Snipes simply is Blade, fitting into the role as well as he fits into his leather wardrobe and funky Oakley sunglasses. I never bought Snipes as an action star alongside his Expendables co-stars but here, he feels dangerous and deadly as he dispatches foes like a balletic grace. The fight scenes, choreographed by co-star Donnie Yen, are also an improvement over the first film and at this point, I wasn't that surprised that this middle film is widely considered to be the best of the lot so far.
- The T-shirt worn by Scud shows the logo for the Bureau of Paranormal Research and Defence, a reference to the comic Hellboy. By sheer coincidentally, Hellboy was the very next film del Toro directed which also featured his frequent collaborator Perlman in the lead role.
- The idea for the stinger emerging from the mouths of Reapers was inspired by Polish folklore which features vampires having a stinger instead of fangs compared to Bram Stoker's vision for Dracula, the greatest influence on movie vampires.
- Unbelievably, Michael Jackson was due to make a cameo as a vampire pimp at the House Of Pain nightclub but had to drop out for scheduling reasons. The part was instead played by a Czech actor.
What's not to like?
It was only after the film had ended that I could actually ponder this because, frankly, I was enjoying the action scenes too much. And it was only while the end credits were scrolling that I realised that I felt slightly underwhelmed despite my enjoyment of the film overall. The plot never seemed to flow as smoothly as the kung fu with characters seemingly operating a few pages of the script ahead of me - Blade especially seems to have an extraordinary level of precognition. No real surprise as characters never seem to develop as much as you want them to. I understand that a love scene between Blade and Nyssa was dropped but it would have made their relationship more apparent and relevant.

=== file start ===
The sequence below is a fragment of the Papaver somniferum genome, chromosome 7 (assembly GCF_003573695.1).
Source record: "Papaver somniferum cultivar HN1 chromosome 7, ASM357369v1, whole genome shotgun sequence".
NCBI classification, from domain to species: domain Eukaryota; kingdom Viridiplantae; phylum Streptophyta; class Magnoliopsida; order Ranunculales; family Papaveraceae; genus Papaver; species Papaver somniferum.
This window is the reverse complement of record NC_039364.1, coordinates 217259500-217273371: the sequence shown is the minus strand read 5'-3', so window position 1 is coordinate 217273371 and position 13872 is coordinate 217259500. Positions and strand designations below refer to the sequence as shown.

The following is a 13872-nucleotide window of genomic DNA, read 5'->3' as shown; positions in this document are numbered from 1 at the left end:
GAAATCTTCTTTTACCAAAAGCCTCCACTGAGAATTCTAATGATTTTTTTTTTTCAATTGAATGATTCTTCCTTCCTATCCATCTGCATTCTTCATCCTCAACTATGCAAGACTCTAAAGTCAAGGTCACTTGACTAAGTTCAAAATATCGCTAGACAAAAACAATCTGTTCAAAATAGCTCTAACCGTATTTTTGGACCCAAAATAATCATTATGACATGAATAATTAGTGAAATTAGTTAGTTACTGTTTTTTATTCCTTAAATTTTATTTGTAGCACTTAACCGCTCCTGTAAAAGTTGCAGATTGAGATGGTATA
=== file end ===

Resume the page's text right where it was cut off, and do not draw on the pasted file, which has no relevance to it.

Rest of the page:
As much as I loved the film's visual appeal, it soon becomes clear that Blade II is about as deep and meaningful as a chat with your hairdresser. I never fully understood any of the character's motivations - why was Nomak targeting only vampires when he could eat anyone and why was Blade so invested in stopping him? Throw in a plot twist or two and I suddenly stopped caring so much. I also wanted to see more of the Bloodpack, especially given how bad-ass they were supposed to be. They looked like interesting characters - the softly spoken Asad, the hulking form of Lighthammer and the underused Snowman (played by Donnie Yen who really should have had more screen time) were far more interesting than the Nosferatu-style Damaskinos or the Predator rip-off of the Reapers.